Peripheral Artery Disease

Board Certified Vascular Surgeons, Vascular Surgery & Cardiology located in Kalamazoo, Allegan, Battle Creek, Coldwater, Sturgis and Three Rivers, MI

Peripheral Artery Disease

Peripheral Artery Disease services offered in Kalamazoo, Allegan, Battle Creek, Coldwater, Sturgis and Three Rivers, MI

Peripheral artery disease (PAD) most often affects the blood vessels in your legs, causing pain when walking and increasing your risk of arterial ulcers. The experienced physicians at Advanced Vascular Surgery throughout Michigan, offer free and low-cost peripheral artery disease screenings and effective, personalized PAD treatment. If you have PAD symptoms or risk factors, call Advanced Vascular Surgery or request an appointment online today.

Peripheral Artery Disease Q & A

What is peripheral artery disease?

Your arteries, which take blood from your heart around your body, are normally smooth and clear on the inside. However, as you age, they can become blocked with a sticky substance (plaque) that builds up in the artery walls, making the blood vessels narrow and stiff (atherosclerosis).

Peripheral artery disease develops when enough plaque accumulates to reduce blood flow to your leg arteries. When that happens, your legs can’t get the oxygen they need. You might experience intermittent claudication — fatigue, pain, and cramping in your legs and lower body when you walk that stops when you rest.

As the disease progresses, claudication worsens until, eventually, it keeps you awake at night. Your legs may feel cold and numb, and dry, scaly, cracked skin or sores might develop on your lower legs.

Sores can become arterial ulcers — open wounds that resist healing and are likely to become infected. Infection can lead to gangrene, where tissue death occurs, and the only solution is amputation.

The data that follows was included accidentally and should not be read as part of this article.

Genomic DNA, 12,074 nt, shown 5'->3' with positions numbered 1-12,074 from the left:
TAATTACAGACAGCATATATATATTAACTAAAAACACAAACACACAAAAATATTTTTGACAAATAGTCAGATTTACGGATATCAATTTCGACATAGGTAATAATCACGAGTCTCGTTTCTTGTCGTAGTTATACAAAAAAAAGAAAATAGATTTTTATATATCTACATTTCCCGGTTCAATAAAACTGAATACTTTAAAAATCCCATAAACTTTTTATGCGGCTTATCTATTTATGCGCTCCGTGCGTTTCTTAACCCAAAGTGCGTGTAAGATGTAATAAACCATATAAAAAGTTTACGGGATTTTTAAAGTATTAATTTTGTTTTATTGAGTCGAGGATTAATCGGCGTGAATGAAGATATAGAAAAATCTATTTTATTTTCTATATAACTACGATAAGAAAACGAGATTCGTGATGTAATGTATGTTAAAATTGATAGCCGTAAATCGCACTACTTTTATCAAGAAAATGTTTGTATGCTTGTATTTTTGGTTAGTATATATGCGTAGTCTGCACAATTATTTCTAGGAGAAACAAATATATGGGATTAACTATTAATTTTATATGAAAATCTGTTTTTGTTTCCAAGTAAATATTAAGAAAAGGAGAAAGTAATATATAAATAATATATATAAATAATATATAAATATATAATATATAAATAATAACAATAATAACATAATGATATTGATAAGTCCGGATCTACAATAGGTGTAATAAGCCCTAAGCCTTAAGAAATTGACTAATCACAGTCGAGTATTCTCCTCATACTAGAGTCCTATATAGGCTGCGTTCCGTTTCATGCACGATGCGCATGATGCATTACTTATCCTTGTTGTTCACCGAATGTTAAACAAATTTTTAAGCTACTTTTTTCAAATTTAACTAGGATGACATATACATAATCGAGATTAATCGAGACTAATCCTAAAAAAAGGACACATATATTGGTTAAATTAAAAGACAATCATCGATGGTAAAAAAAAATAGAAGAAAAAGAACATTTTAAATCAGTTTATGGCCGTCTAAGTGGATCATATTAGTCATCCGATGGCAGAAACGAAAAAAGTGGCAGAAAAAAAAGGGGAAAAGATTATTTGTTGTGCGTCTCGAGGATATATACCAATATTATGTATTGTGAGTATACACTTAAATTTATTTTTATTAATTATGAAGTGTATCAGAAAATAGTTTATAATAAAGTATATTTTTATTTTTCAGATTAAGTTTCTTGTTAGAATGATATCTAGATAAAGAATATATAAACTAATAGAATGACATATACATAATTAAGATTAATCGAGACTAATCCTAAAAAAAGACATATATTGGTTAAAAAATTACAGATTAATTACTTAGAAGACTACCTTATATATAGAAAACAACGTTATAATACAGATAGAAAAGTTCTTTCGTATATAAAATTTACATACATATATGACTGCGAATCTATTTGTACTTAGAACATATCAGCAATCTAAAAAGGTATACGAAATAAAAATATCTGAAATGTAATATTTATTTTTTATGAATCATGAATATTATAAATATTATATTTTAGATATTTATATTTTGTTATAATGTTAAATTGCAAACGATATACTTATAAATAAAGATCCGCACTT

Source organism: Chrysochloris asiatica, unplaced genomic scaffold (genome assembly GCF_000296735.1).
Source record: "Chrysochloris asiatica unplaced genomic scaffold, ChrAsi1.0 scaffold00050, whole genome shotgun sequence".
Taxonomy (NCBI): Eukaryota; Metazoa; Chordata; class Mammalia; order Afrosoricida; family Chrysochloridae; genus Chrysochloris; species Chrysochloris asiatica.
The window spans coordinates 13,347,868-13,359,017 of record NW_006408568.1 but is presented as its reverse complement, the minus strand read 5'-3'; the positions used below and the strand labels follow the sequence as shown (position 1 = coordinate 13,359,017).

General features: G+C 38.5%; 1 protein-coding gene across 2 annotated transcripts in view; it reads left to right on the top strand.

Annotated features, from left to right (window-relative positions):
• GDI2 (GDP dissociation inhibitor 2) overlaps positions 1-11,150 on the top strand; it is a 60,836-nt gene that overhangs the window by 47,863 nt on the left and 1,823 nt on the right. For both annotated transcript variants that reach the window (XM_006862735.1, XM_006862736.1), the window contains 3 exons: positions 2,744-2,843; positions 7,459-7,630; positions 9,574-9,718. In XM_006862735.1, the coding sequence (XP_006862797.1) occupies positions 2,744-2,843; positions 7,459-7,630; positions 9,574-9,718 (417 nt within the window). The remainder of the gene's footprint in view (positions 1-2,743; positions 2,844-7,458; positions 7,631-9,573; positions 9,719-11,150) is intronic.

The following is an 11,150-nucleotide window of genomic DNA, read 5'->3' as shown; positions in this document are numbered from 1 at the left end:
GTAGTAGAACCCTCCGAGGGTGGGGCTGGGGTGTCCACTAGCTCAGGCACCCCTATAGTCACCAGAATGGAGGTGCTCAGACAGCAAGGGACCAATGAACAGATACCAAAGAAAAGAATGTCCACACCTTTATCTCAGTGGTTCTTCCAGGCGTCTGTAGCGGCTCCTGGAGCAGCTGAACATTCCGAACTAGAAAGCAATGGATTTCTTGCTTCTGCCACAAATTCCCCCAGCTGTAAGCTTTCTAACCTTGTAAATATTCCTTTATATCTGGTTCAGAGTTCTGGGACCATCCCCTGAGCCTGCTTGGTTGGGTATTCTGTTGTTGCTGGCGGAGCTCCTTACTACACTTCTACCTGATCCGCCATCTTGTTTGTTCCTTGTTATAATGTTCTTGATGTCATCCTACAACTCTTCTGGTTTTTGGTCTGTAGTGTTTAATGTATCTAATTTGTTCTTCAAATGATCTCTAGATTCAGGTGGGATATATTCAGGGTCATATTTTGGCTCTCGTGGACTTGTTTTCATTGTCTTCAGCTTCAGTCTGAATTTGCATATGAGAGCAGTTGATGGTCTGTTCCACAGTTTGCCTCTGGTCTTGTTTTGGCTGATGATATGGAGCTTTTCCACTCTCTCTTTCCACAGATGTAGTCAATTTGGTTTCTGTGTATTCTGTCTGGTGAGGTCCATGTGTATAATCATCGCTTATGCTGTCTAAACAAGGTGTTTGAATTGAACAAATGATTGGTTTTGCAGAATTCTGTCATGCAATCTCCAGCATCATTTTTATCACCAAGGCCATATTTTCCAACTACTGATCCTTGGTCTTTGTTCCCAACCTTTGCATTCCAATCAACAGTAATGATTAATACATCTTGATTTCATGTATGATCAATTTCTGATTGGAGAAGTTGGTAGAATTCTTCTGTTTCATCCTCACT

How is peripheral artery disease diagnosed?

To diagnose PAD, your Advanced Vascular Surgery provider listens to your symptoms, takes your medical history, and performs a complete physical exam. If they suspect PAD, they do an ankle-brachial index (ABI) test that compares the blood pressure in your legs and arms. You might require other tests, such as:

  • Duplex ultrasound
  • Pulse volume recording
  • Magnetic resonance angiography (MRA)
  • Angiography
  • Computed tomographic angiography (CTA)

They might also do blood tests to measure your cholesterol levels.

How is peripheral artery disease treated?

PAD treatment begins with lifestyle changes. The primary cause of PAD is high cholesterol, which leads to plaque build-up and atherosclerosis. Lifestyle changes reduce cholesterol and help to relieve PAD symptoms. These changes include:

  • Quitting smoking
  • Achieving a healthy weight
  • Exercising regularly
  • Cutting out cholesterol-rich foods

Other potential treatments for PAD include medications to reduce claudication, lower your risk of blood clots, and control your cholesterol levels. Wound care for ulcers arising from PAD involves debridement (dead tissue removal), cleansing, and applying specialized dressings.

Some patients might require further interventions to clear the blockage and improve blood flow. Balloon angioplasty with stenting and atherectomy are minimally invasive procedures the Advanced Vascular Surgery team performs using catheterization. It involves passing a long, slim tube (catheter) along the artery and either flattening or scraping away the plaque.

For the most severe cases of PAD, the team might perform bypass surgery.

To find the best solution to your peripheral artery disease symptoms, call Advanced Vascular Surgery or book an appointment online today.